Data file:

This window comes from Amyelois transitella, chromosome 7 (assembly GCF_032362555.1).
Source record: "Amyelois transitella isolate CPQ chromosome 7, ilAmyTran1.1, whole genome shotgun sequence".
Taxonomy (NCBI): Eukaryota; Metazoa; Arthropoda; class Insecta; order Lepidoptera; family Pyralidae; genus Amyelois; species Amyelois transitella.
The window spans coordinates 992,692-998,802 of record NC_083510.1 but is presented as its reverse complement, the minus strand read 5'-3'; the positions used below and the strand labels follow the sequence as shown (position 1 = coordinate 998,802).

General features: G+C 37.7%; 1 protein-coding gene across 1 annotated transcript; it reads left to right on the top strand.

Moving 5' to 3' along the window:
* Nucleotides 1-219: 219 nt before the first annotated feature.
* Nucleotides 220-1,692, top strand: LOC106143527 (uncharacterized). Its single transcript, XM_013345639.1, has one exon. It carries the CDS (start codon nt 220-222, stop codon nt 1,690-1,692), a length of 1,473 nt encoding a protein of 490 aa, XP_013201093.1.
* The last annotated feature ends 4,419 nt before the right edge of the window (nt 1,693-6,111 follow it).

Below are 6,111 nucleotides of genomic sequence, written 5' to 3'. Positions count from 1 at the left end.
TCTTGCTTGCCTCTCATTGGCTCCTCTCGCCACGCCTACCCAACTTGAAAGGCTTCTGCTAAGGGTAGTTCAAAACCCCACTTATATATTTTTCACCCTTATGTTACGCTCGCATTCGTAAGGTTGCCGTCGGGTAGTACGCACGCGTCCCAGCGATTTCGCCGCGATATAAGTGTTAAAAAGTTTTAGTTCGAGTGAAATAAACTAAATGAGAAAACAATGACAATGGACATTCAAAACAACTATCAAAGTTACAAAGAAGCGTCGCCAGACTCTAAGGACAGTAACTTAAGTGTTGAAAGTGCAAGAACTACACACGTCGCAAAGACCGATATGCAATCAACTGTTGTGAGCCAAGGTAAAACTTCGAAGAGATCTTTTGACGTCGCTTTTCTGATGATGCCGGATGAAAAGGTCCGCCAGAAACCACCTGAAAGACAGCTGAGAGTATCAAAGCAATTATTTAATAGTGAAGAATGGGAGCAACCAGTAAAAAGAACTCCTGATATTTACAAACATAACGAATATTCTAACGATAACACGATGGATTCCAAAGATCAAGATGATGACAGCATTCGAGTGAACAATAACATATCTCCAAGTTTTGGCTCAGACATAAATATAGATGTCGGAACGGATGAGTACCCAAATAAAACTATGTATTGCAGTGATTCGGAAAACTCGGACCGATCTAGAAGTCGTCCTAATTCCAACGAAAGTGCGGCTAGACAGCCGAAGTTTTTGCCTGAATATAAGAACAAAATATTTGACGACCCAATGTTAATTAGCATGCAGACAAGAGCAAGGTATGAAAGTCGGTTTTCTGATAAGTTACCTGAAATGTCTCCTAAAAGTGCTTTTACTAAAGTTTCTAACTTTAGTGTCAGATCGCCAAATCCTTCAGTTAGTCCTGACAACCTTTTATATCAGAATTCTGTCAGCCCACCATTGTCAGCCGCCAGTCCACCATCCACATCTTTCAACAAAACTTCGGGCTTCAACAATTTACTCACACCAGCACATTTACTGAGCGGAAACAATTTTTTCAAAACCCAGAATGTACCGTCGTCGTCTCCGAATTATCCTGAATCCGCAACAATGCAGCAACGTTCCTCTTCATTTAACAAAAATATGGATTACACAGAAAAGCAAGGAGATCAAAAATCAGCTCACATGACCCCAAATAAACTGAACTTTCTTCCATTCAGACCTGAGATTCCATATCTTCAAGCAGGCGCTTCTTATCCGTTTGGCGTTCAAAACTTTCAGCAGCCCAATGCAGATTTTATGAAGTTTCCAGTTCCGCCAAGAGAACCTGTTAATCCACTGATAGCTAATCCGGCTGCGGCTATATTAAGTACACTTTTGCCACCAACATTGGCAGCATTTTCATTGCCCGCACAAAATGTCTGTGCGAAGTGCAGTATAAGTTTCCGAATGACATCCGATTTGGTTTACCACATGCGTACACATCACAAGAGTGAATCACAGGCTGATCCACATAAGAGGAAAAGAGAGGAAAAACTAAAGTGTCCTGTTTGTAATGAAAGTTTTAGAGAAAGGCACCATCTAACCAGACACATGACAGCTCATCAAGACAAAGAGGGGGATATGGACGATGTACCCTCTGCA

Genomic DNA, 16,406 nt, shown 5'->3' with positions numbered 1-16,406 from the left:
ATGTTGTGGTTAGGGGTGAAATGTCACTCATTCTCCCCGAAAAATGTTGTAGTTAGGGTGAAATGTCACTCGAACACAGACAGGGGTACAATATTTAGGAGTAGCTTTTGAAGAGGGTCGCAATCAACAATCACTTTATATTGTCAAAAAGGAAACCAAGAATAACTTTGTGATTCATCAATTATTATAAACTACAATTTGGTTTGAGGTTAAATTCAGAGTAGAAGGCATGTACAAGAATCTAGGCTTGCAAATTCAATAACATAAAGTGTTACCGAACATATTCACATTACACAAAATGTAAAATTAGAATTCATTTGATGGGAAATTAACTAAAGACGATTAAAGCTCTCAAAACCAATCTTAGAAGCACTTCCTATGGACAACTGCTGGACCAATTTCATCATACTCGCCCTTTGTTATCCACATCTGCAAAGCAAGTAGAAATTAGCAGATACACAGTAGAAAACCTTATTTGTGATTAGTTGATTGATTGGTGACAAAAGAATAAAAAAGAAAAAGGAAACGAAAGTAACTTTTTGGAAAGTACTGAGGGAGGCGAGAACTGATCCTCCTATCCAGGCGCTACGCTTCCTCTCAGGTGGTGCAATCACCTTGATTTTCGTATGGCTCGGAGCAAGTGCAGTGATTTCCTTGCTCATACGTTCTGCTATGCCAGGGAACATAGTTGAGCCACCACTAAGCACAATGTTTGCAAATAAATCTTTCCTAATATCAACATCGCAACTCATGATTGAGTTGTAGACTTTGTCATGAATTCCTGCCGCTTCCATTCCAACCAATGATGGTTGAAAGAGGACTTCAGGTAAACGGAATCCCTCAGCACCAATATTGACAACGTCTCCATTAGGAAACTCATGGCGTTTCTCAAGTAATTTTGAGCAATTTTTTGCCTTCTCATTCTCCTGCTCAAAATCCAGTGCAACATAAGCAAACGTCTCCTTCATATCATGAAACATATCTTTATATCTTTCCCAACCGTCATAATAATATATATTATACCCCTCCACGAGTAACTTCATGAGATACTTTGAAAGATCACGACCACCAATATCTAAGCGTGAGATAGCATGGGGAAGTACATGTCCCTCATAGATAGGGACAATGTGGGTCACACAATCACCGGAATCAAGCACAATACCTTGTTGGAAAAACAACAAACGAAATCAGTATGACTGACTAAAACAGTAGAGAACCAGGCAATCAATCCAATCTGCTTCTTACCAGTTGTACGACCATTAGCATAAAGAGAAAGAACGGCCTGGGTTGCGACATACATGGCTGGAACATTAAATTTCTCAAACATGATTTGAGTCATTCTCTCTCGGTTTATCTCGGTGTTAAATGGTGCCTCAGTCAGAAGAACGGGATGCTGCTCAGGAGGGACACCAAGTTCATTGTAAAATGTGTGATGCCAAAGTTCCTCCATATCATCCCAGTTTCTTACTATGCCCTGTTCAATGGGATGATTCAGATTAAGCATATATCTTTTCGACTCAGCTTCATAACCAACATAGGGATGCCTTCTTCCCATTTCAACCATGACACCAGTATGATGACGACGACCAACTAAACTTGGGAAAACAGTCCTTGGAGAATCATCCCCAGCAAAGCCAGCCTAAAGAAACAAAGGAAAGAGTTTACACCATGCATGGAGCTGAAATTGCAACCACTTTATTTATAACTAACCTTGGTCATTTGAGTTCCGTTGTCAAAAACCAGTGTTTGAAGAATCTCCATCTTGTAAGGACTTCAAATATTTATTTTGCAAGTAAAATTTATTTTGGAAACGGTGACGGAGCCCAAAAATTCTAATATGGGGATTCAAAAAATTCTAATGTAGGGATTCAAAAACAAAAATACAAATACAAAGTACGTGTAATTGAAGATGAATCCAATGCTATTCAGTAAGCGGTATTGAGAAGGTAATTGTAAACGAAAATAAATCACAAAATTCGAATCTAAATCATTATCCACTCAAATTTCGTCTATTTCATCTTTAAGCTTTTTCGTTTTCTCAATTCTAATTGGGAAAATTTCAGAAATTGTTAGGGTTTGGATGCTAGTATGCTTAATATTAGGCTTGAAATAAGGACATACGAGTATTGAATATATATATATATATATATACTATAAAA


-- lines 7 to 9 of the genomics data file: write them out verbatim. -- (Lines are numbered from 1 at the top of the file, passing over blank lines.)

* Nucleotides 1-219: 219 nt before the first annotated feature.
* Nucleotides 220-1,692, top strand: LOC106143527 (uncharacterized). Its single transcript, XM_013345639.1, has one exon. It carries the CDS (start codon nt 220-222, stop codon nt 1,690-1,692), a length of 1,473 nt encoding a protein of 490 aa, XP_013201093.1.
* The last annotated feature ends 4,419 nt before the right edge of the window (nt 1,693-6,111 follow it).